Although short-term rentals have been around for some time, we’re hearing about them now more than ever thanks to sites such as Airbnb and VRBO that let people list their homes for rent for periods ranging from one day to several months. 

With all this influx to the market, there’s been some discussion about what a short-term rental exactly is. 

This is important because how you define your property can determine a number of things, such as how much you pay in taxes, and if you do have a short-term rental, you may be able to take advantage of some important benefits. 

What is a Short-Term Rental?

While the exact definition will vary by location, a short-term rental is generally considered to be  a property that is rented out for less than one month at a time. 

However, most short-term rentals deal with rentals for as little as a day or two to a week. 

In some places, a property is considered a short-term rental if the rental period is six months or less. But multi-month leases are more often considered long-term. If you rent month-to-month or for multiple months at a time, be sure to check local regulations to see how they would classify your property. 

No matter how long your rental period is, your property is only considered a short-term rental if you rent it out for 15 days or more in a year, at least as far as the tax authorities are concerned. 

So, while there might be some variation, if you are renting your property out to multiple people for more than two weeks out of the year, it likely qualifies as a short-term rental. 

Differences Between a Long Term Rental

In addition to being rentals for periods of 30 days or more, there are a few other things that distinguish long-term rentals from short-term. 

Long-term rentals usually involve a lease agreement, signed by both the property owner and the tenant. With short-term rentals, this is not necessary

In long-term rentals, the responsibilities are also different. 

For example, property owners are not responsible for furnishing the place, as they would be in a short-term rental, and tenants have to take part in the upkeep of the property. They are also responsible for paying utilities, something that is not the case when you rent out your property short-term. 

These features of a long-term rental are what make it a “passive” activity, something that matters for your taxes. 

What is a “Short-Term Rental Lease Agreement''? 

If you are renting short-term, you may have come across this term, which seems to contradict the idea that short-term rentals don’t come with leases.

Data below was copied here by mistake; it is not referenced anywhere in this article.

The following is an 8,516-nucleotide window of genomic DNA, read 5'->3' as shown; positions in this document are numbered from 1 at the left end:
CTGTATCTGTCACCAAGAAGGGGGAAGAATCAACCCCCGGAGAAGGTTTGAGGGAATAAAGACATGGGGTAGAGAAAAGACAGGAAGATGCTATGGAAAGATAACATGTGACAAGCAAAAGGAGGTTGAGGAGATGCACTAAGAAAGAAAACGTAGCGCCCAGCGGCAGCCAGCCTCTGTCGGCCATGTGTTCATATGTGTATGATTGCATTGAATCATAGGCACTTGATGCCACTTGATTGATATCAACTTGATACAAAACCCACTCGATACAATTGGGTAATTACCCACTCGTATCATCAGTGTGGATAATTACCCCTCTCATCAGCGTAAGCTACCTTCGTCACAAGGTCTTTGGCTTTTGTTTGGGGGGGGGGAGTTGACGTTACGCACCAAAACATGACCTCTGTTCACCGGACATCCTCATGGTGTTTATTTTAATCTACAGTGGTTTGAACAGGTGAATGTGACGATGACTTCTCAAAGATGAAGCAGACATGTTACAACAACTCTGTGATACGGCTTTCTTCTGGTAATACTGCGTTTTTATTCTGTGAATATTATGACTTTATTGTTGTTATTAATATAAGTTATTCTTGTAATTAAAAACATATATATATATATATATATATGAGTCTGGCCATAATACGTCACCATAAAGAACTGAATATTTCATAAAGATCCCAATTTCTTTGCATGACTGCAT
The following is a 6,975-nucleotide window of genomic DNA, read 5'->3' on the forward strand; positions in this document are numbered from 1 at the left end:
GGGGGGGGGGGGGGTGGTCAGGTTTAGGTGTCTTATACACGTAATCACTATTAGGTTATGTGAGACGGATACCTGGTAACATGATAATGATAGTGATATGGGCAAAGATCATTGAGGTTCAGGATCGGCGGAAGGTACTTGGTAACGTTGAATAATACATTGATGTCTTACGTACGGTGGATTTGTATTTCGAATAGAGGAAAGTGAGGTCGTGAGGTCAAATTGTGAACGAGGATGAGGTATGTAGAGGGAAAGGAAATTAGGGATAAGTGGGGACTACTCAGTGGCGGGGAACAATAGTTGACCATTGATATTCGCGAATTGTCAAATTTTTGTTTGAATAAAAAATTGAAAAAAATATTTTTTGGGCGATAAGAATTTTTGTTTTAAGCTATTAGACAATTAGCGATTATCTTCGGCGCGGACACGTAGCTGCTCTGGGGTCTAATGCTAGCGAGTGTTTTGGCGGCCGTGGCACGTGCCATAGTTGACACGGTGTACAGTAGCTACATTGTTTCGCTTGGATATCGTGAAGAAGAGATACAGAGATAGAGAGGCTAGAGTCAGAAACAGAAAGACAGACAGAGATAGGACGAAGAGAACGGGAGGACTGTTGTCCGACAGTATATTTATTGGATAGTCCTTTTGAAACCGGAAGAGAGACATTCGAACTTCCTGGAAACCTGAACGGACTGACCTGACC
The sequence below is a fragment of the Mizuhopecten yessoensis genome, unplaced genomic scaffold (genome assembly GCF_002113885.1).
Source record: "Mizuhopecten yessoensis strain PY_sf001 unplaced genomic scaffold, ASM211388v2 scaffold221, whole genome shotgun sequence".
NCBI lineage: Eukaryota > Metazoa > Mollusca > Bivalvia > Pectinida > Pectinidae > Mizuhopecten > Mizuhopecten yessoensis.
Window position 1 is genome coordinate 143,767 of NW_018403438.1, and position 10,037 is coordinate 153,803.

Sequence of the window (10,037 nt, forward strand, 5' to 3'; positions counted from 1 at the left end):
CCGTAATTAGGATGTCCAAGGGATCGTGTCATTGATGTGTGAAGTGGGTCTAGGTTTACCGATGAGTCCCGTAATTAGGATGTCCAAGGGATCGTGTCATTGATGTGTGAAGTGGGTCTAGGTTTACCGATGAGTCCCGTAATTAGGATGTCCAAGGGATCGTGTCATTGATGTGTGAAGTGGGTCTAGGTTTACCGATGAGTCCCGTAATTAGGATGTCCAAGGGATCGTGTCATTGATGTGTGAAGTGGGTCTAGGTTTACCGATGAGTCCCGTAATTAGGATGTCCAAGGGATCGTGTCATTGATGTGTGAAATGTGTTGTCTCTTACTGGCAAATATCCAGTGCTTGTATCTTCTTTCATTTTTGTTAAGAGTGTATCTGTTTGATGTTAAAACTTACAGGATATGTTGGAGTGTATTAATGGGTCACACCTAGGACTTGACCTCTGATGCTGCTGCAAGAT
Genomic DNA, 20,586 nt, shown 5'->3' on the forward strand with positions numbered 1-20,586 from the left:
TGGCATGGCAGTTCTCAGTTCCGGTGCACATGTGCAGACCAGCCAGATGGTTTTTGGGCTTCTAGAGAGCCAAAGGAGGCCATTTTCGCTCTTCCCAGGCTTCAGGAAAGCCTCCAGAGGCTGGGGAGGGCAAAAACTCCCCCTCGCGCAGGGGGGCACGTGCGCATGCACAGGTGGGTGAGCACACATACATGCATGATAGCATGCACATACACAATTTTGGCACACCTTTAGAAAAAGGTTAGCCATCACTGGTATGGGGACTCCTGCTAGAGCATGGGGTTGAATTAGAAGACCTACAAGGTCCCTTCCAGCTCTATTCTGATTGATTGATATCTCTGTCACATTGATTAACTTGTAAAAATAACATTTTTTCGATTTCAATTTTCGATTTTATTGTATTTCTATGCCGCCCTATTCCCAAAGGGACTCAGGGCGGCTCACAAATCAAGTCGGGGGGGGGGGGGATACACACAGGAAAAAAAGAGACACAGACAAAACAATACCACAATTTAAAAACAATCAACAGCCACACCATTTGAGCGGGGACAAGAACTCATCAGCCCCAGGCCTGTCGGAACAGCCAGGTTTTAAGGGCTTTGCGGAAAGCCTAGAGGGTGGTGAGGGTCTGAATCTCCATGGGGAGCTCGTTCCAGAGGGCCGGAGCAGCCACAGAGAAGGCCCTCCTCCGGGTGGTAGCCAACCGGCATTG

In most cases, they don’t. But these agreements can be signed if someone is planning to stay for multiple months at a time but less than six months total. 

Some property owners ask for this to clarify the nature of the agreement and also reduce their responsibilities. But if you’re renting out for less than a month, it’s extremely uncommon to ask for a contract. 

If you do use short-term leases, whether or not your property qualifies as a short-term rental will still depend on the way your local town or city defines it. If the rental periods are more than 30 days but less than six months, you may qualify as a long-term rental property. 

Things You Should Know if Your Property is a Short-Term Rental

Determining if your property is a short- or long-term rental is not just an exercise in classification. Instead, it will determine many of the steps you have to take to manage this part of your investment portfolio. 

Staying in compliance is important and will save you money you in the long run, so keep the following in mind when you’re deciding how to name your property: 

Registration and Licensing

Many places, particularly cities, require short-term rental property owners to file for a license or permit, much like they would have to if they were operating as a hotel. This usually means paying a fee, perhaps just once or possibly multiple times per year; it depends on the city. 

The reason for this has to do with the impact short-term rentals can have on the long-term market. Studies have found that an increase in the number of short-term listings leads to an increase in rent prices in that city. 

As a property owner, this just means more income potential. But if a city is worried about this potential consequence, they may put up some red tape around short-term rentals. You will need to navigate this to make the overall experience and investment less costly and more worthwhile. 

Business Income

Another reason why it’s important to properly classify your property is because it will determine how you will pay your taxes. 

Short-term rental income is considered active, which means you have to work for it. Therefore, it is treated more like business income. You can deduct the expenses you incur making this income and just pay taxes on the profit. 

If you have a long-term rental, you still pay taxes on the income. You just can’t deduct any expenses outside of some basic ones related to property maintenance. 

What this means is that if you are renting out on a short-term basis, save your receipts. Cleaning services, new supplies, repairs, maintenance, etc. can all be considered business expenses. Keeping track of them and declaring them on your income tax return can save you lots of money down the road. 

Make the Most of Your Short-Term Rental

Short-term rentals can be lucrative if you market well and pay attention to your guests. But they can also be difficult to manage. 

If you are listing your property on Airbnb, VRBO, or something similar, use Uplisting to put everything in one place and simplify the entire operation. Treat your rental like the business that it is and make it work for your financial future.

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